Apart from gangsters, the most common people getting tattooed from the 70’s-90’s were construction workers and truck drivers. These developed their own kind of style which consisted of only an outline without any shading, often because they would run out of money. As long as you could tell what the design was supposed to be, it was good enough.
Hong Kong style is also compared to Japanese, particularly for full bodied work with backgrounds such as waves and clouds. This is largely due to Japanese tattooers visiting Hong Kong, and vice versa. For example, James’ son, Jimmy Ho was visited numerous times by Horiyoshi in the 1990’s. Jimmy then borrowed Japanese ideas of tattooing but made them his own.
Today, artists such as Marcus Yuen and Samantha Fung, both working out of 59 tattoo alongside other great artists, and Dave Ryo Lau working out of The Company Tattoo, are all keeping Hong Kong style tattoos alive by continuing to tattoo in the unique style. Marcus in particular works hard to keep Hong Kong style tattoos alive by also sharing information about the old legends, and many historic pictures on his Instagram account.
Hong Kong is probably the most interesting city I’ve ever been to. It’s by far the most multicultural, and it’s full of rich and interesting history.
Hong Kong also has a fantastic art scene with artists from around the world finding their style and inspiration in and among Hong Kong’s towering skyscrapers and narrow, winding streets filled with irreplaceable noodle shops, the all-important umbrella repair store, and a thriving tattoo scene.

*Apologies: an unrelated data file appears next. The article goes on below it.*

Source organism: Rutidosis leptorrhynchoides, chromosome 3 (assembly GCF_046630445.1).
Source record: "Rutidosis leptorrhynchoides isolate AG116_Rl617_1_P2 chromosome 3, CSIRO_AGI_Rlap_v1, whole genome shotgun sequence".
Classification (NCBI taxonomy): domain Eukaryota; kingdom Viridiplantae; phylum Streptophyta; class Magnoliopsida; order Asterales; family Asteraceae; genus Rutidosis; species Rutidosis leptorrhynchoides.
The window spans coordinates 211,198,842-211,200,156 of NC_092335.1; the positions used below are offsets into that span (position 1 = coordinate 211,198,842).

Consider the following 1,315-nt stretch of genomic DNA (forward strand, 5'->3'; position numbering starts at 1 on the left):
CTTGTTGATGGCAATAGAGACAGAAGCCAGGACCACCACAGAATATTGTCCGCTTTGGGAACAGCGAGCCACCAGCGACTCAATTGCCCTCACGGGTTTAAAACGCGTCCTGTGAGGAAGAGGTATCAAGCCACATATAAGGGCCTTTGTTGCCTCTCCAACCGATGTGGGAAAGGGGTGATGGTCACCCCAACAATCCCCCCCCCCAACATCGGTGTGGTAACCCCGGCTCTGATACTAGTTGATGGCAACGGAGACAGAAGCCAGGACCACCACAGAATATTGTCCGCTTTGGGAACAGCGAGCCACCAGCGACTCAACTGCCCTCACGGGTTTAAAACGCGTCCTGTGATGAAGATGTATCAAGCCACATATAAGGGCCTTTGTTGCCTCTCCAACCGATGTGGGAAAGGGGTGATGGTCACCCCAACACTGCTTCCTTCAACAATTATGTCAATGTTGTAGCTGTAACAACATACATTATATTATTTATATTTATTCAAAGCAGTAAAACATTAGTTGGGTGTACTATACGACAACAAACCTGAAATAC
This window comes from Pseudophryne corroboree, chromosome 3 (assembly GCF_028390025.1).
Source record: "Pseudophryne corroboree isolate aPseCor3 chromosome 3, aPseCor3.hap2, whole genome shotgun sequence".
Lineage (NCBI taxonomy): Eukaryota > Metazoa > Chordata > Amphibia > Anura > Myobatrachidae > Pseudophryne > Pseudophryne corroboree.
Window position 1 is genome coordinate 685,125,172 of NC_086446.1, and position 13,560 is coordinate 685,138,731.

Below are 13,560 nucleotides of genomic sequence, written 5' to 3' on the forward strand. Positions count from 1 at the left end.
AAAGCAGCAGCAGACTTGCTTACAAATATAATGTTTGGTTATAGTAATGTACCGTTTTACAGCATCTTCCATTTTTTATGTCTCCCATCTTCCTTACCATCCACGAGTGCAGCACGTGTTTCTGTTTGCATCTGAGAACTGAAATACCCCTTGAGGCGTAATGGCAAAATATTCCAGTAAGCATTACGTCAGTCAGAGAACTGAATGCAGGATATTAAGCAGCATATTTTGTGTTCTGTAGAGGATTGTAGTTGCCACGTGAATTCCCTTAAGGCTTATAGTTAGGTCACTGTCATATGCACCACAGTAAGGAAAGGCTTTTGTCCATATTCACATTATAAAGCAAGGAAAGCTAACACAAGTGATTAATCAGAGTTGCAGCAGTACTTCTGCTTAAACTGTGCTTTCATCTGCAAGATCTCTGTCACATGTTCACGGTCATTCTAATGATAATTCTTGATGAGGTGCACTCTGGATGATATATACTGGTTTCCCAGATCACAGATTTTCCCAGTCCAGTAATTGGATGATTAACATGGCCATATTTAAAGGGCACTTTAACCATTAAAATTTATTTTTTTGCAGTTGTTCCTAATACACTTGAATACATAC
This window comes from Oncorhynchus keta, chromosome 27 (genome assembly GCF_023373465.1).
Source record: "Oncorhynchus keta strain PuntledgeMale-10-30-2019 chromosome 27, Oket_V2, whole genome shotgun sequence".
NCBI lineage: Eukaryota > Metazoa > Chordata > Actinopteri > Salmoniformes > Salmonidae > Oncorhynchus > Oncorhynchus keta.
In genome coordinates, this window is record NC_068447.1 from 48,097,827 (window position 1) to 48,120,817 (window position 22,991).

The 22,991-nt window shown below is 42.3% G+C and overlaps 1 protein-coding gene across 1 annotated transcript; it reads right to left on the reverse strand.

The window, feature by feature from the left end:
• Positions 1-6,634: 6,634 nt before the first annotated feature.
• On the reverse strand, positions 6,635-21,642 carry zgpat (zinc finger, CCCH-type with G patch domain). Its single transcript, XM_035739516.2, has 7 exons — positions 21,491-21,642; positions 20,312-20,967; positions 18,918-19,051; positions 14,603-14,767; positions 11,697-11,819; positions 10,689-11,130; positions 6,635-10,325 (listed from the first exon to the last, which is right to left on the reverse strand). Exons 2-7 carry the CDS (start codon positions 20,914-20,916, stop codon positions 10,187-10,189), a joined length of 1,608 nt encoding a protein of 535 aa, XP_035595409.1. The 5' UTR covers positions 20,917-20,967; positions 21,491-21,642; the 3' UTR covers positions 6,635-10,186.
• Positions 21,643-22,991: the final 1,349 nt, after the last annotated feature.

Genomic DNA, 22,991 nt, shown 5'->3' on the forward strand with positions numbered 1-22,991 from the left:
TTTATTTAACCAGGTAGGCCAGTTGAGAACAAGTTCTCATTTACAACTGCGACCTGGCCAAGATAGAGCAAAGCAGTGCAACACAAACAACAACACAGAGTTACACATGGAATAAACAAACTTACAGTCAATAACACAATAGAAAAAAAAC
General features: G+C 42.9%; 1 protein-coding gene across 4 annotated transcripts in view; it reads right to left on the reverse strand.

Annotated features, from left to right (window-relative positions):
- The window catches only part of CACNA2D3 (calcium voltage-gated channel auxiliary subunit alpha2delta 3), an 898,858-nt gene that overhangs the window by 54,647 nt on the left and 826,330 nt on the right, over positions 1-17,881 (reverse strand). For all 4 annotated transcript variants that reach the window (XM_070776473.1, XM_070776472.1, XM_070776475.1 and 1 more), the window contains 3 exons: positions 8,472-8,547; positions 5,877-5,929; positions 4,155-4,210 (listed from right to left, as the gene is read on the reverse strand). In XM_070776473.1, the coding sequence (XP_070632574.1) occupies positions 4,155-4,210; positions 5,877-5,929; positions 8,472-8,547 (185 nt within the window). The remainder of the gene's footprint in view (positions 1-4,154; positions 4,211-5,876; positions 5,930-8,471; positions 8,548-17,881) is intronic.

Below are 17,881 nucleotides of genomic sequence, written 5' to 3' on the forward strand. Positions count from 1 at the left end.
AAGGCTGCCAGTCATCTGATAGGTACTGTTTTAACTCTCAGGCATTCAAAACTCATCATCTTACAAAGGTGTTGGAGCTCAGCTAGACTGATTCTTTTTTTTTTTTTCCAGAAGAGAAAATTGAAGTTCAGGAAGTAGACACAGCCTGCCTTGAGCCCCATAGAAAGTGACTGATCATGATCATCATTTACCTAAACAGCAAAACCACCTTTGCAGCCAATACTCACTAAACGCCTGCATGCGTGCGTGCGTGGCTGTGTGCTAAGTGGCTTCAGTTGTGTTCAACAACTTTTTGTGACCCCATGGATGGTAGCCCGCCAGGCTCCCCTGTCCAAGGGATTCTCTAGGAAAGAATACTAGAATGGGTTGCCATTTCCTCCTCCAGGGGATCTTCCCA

Arguably some of the best artists in the world reside in Hong Kong, at some of the best and most interesting tattoo shops I have been to yet. This past month I received three different tattoos from two different artists at two different shops in Hong Kong.
If you’re getting a tattoo in Hong Kong there’s a good chance you don’t live there and are either just passing through or visiting for a short time. I currently live in mainland China and though it’s only a short train ride into Hong Kong, it is a hassle, and it’s not called the world’s most expensive city for nothing. These two factors combined mean I have only spent around a total of eight days or so in the city, even though I’m so close.
If you are a visitor to the city like myself, then you’ll want to find your artist and get ahold of them well before your visit. I mainly use Instagram to find artists I want to go to, and a quick search on the old gram of “hktattoo” will yield seemingly endless results.
Alternatively you can google tattoo artists or shops in Hong Kong and you’ll have similar results. There are a number of artists and shops that will appear first in your searches such as Star Crossed, The Company, Freedom Tattoo, MoFo Tattoo, and Blackout, to name a few. For my own tattoos I chose Star Crossed and The Company.
If you prefer to find your shop one of the old school ways you can also wander through the streets and find ones to walk into, but there’s no guarantee artists will be available as Hong Kong is a bustling place. If you want to find yours by walking then your best bet is taking the metro into Kowloon or Central and starting from there.
Once you find your shop and artist send them an Instagram message or email if they prefer and find out if you need a consultation or if you can start talking designs and prices straight away. If you are coming from outside of Hong Kong there is a good chance you’ll have to pay your deposit through PayPal, and this is common practice. I did so for my tattoo on Japan and Hong Kong, both.